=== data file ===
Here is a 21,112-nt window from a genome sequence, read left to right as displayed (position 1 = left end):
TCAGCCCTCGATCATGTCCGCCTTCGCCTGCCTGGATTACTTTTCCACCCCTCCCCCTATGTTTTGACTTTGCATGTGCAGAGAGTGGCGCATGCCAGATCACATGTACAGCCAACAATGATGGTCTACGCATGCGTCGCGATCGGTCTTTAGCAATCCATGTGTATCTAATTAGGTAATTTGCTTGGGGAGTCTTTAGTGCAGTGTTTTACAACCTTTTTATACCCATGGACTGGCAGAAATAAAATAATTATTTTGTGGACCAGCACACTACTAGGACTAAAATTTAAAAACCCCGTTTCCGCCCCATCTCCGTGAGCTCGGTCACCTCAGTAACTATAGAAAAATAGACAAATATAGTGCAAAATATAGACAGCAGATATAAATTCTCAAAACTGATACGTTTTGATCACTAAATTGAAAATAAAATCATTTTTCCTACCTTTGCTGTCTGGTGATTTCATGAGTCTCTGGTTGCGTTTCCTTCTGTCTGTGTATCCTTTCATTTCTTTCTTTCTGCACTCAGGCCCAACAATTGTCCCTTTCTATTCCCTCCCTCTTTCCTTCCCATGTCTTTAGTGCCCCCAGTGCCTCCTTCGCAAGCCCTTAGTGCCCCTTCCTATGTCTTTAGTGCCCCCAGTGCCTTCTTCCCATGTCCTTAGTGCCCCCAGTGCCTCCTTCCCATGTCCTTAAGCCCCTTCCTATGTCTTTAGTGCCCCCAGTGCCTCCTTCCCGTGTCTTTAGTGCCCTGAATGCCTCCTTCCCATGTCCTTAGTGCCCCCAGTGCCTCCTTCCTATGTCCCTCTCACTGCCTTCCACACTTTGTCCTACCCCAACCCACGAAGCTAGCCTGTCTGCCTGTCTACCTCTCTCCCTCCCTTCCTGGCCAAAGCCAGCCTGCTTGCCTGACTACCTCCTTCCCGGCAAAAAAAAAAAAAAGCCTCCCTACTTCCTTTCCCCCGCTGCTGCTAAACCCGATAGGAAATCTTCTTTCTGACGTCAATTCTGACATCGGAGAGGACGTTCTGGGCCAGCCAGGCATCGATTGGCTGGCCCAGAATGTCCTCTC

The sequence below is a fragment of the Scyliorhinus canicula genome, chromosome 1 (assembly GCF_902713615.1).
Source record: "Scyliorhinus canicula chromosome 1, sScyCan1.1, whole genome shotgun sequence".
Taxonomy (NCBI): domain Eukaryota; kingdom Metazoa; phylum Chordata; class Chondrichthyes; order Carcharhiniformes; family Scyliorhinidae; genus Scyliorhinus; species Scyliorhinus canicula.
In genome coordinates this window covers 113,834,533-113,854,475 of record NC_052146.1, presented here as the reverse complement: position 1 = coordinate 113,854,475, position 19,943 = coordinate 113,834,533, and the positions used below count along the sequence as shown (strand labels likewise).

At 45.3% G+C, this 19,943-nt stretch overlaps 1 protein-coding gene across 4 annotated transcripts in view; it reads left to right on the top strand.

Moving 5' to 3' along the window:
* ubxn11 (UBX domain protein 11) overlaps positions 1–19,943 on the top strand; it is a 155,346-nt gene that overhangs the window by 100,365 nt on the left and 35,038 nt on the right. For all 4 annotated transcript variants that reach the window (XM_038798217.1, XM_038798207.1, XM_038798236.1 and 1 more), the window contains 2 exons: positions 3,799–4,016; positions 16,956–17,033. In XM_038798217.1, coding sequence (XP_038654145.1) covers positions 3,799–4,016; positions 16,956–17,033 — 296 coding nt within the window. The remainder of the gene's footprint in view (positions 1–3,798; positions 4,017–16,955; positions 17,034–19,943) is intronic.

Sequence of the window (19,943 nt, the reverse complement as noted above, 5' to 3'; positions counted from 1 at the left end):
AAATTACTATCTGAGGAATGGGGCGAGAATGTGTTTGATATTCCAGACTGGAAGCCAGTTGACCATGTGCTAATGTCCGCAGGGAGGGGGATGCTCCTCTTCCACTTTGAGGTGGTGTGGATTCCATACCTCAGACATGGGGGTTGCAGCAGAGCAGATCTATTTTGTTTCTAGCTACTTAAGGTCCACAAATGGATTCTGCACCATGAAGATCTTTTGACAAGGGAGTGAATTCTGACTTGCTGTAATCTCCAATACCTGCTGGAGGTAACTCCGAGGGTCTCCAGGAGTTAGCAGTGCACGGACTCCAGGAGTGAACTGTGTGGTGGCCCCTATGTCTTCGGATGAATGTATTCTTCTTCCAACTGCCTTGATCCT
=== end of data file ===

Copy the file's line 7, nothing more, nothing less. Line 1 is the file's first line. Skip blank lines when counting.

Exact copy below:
At 45.3% G+C, this 19,943-nt stretch overlaps 1 protein-coding gene across 4 annotated transcripts in view; it reads left to right on the top strand.